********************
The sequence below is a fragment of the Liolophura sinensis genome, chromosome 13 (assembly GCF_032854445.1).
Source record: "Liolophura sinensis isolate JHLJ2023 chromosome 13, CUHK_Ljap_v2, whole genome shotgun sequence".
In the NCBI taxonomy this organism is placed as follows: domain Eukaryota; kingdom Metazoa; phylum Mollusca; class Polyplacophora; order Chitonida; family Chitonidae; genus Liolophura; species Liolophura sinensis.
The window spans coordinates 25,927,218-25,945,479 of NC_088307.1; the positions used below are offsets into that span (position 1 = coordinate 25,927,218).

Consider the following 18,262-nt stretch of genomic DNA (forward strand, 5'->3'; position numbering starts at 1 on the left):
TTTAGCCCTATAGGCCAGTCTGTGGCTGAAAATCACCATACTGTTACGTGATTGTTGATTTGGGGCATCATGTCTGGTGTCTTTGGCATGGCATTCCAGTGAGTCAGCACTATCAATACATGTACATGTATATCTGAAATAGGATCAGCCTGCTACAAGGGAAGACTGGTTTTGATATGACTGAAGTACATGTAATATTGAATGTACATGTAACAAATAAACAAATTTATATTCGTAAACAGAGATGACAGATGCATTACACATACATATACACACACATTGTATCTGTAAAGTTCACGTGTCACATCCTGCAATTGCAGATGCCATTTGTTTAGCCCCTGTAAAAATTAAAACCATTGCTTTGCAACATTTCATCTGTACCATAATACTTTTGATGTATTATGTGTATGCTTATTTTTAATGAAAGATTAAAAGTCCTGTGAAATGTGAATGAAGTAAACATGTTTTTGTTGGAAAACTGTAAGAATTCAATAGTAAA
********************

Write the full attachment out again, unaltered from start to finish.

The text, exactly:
The sequence below is a fragment of the Liolophura sinensis genome, chromosome 13 (assembly GCF_032854445.1).
Source record: "Liolophura sinensis isolate JHLJ2023 chromosome 13, CUHK_Ljap_v2, whole genome shotgun sequence".
In the NCBI taxonomy this organism is placed as follows: domain Eukaryota; kingdom Metazoa; phylum Mollusca; class Polyplacophora; order Chitonida; family Chitonidae; genus Liolophura; species Liolophura sinensis.
The window spans coordinates 25,927,218-25,945,479 of NC_088307.1; the positions used below are offsets into that span (position 1 = coordinate 25,927,218).

Consider the following 18,262-nt stretch of genomic DNA (forward strand, 5'->3'; position numbering starts at 1 on the left):
TTTAGCCCTATAGGCCAGTCTGTGGCTGAAAATCACCATACTGTTACGTGATTGTTGATTTGGGGCATCATGTCTGGTGTCTTTGGCATGGCATTCCAGTGAGTCAGCACTATCAATACATGTACATGTATATCTGAAATAGGATCAGCCTGCTACAAGGGAAGACTGGTTTTGATATGACTGAAGTACATGTAATATTGAATGTACATGTAACAAATAAACAAATTTATATTCGTAAACAGAGATGACAGATGCATTACACATACATATACACACACATTGTATCTGTAAAGTTCACGTGTCACATCCTGCAATTGCAGATGCCATTTGTTTAGCCCCTGTAAAAATTAAAACCATTGCTTTGCAACATTTCATCTGTACCATAATACTTTTGATGTATTATGTGTATGCTTATTTTTAATGAAAGATTAAAAGTCCTGTGAAATGTGAATGAAGTAAACATGTTTTTGTTGGAAAACTGTAAGAATTCAATAGTAAA